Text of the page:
Blog Archives

Titan’s Misty Mountains May Have “Roots As Nobody Sees”

A model of the layers of Titan  (Credit: A. Tavani)

Existing model of the layers of Titan (Credit: A. Tavani)

It’s been thought for some time that Saturn’s largest moon Titan has a complex internal structure consisting of multiple layers of ice and liquid water. At one point it was even suggested that there are water ice “cryovolcanoes” on Titan, where watery slush oozes to the surface and freezes solid in the moon’s 270-degree-below temperatures, in very much the same way that liquid rock does on Earth. Now, thanks to recent gravitational observations by Cassini (and who else?) some researchers think that Titan’s icy shell may be much thicker in places than once thought, making the existence of ice volcanoes and Earthlike plate tectonics much less likely.

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Floes of Frozen Methane May Be Floating on Titan’s Lakes

Artist's rendering of an ice-covered lake surface on Titan (NASA/JPL-Caltech/USGS)

Artist’s rendering of an ice-covered lake surface on Titan (NASA/JPL-Caltech/USGS)

Although surface temperatures on Titan are cold enough that methane can exist as a liquid, filling lakes and flowing in streams, it may sometimes get so cold that even the liquid methane and ethane freezes, forming floes and icebergs of frozen hydrocarbons. This Titanic revelation was announced today during the 221st American Astronomical Society meeting in Long Beach, CA.

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Hidden Ice Found on Mercury!

MESSENGER's latest image of Mercury

MESSENGER image of Mercury

Who says Mercury’s too hot to be really cool? Even three times closer to the Sun than we are, lacking atmosphere and with scorching daytime temperatures of 425 ºC (800 ºF), Mercury still has places more than cold enough to hide ice. This is the most recent announcement from the MESSENGER mission team: (very nearly) confirmed ice on the first rock from the Sun!

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Dione in Color

Although made mostly of ice and rock, Saturn’s moon Dione (pronounced DEE-oh-nee) does have some color to it — although mostly chilly hues of steel blue, as seen in this color-composite made from raw images acquired by Cassini on July 23.

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Ancient Ice Found in a Frigid Lunar Crater

Laser altimeter data from NASA’s LRO spacecraft shows water ice in a lunar crater’s surface material

NASA’s Lunar Reconnaissance Orbiter has found water ice lining a deep crater located on the Moon’s south pole — as much as 22% of the surface material of the crater appears to be composed of ice, NASA and university scientists report.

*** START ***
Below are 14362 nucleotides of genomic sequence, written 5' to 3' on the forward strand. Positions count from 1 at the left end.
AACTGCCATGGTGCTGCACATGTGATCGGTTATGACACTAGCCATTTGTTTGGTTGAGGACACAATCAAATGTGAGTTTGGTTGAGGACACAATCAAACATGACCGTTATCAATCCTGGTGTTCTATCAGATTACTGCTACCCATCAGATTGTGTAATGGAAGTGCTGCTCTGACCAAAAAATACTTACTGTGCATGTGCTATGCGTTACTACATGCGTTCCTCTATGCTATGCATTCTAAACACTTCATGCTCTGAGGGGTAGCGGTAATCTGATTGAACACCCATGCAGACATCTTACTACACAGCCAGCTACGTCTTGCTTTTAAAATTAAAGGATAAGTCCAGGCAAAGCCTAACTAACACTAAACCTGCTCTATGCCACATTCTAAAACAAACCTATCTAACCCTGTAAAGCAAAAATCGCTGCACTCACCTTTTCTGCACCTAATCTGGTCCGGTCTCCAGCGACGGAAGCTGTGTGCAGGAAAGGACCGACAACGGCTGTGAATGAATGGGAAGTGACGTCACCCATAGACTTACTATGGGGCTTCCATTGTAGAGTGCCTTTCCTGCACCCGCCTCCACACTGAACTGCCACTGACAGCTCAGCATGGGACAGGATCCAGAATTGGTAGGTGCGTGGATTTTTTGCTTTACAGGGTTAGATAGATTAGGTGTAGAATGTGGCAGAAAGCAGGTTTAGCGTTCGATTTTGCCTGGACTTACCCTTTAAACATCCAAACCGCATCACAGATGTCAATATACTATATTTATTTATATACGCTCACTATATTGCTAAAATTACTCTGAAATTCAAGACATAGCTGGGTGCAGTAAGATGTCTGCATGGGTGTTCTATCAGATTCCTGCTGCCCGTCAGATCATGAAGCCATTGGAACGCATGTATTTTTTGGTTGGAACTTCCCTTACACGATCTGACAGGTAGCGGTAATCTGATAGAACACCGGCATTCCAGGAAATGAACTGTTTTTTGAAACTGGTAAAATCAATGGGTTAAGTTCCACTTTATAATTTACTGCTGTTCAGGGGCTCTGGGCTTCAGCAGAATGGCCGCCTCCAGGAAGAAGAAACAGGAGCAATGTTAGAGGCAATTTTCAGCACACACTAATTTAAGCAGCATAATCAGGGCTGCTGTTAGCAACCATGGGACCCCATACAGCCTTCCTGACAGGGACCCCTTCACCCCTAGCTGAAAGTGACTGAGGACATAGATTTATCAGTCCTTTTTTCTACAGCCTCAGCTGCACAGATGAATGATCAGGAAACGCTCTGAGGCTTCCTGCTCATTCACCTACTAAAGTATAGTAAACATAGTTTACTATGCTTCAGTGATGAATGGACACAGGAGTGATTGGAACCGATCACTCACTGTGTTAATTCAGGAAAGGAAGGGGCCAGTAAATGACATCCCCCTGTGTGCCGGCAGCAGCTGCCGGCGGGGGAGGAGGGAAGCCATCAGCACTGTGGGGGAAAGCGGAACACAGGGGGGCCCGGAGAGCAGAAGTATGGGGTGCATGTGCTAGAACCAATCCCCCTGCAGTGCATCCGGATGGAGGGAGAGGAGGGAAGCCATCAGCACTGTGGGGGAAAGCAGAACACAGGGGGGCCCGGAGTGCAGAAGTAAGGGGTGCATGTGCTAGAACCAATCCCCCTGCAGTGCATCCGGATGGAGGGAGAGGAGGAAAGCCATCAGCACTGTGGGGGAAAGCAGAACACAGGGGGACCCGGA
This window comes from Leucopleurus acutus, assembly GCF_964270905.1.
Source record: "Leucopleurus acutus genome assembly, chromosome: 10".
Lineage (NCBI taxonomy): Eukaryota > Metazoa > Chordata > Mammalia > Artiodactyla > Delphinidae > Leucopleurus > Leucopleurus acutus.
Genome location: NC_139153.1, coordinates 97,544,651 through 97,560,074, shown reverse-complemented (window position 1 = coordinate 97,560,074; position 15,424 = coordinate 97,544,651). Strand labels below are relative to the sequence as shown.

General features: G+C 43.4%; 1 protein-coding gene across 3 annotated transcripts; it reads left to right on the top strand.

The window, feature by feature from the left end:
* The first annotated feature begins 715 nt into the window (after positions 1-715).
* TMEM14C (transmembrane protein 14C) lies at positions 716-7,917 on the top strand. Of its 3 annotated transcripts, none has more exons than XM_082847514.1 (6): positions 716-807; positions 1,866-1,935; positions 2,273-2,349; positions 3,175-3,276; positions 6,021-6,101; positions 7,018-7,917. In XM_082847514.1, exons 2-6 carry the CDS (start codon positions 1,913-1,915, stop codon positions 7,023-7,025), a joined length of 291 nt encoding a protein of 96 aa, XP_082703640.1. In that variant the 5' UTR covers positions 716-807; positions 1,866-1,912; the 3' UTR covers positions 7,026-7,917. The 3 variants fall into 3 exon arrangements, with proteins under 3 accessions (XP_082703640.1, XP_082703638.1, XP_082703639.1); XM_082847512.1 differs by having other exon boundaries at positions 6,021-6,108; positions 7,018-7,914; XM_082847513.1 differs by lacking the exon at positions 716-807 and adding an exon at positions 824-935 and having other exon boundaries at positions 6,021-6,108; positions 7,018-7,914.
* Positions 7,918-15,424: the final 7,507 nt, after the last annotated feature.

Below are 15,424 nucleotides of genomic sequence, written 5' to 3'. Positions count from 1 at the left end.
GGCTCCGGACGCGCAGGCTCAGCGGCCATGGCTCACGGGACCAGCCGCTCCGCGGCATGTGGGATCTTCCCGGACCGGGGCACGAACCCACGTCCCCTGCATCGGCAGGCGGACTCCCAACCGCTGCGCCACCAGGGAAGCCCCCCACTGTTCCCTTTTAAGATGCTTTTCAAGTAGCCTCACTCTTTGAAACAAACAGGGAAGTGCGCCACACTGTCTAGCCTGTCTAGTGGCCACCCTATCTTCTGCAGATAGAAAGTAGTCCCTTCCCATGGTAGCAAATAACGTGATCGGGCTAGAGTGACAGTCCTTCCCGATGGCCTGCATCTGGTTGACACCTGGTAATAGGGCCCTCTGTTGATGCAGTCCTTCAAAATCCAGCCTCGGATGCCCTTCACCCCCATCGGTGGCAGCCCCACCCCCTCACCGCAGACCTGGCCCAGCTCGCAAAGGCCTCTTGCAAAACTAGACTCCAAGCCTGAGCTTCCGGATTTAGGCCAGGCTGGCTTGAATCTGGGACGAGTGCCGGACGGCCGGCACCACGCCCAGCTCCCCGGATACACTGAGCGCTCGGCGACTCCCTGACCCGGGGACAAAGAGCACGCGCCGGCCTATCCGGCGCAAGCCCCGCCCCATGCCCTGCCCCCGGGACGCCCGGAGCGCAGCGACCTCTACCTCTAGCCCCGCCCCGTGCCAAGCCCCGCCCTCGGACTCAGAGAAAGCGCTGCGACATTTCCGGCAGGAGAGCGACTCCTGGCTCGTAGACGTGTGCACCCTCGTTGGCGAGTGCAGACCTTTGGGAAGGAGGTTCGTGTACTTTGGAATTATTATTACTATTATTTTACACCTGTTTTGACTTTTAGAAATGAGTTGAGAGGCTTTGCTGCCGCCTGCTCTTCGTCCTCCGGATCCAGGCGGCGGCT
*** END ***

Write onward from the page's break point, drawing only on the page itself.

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Evidence of Lakes Beneath Europa’s Ice

Chaos terrain on Europa suggests subsurface lakes. (NASA/JPL/Ted Stryk)

New research on Jupiter’s ice-covered moon Europa indicates the presence of a subsurface lake buried beneath frozen mounds of huge jumbled chunks of ice. While it has long been believed that Europa’s ice lies atop a deep underground ocean, these new findings support the possibility of large pockets of liquid water being much closer to the moon’s surface — as well as energy from the Sun — and ultimately boosting the possibility that Europa could harbor life.

“Now we see evidence that it’s a thick ice shell that can mix vigorously, and new evidence for giant shallow lakes. That could make Europa and its ocean more habitable.”

– Britney Schmidt, Institute for Geophysics, University of Texas at Austin

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A Fan of Shadows

Clumped material in Saturn's F ring casts a spread of linear shadows

Cassini captured this visible-light image on October 16, 2010, showing a thick clump of icy material in Saturn’s bright F ring casting a “fan” of thin shadows. Clumps like this have been seen many times before and may be caused by the gravitational effects of passing shepherd moons like Prometheus or as-of-yet undiscovered moonlets within the ropy rings themselves.

Click here to see how the 63-mile-wide Prometheus can pull streamers of the F ring away as it dips in and out along the course of its scalloped orbit.

Positioned just outside the extreme outer edge of Saturn’s A ring system, the F ring is made up of very bright particles of ice loosely organized into ropy strands and transient clumps. It ranges anywhere from 20 to 300 miles wide.

Image: NASA / JPL / Space Science Institute


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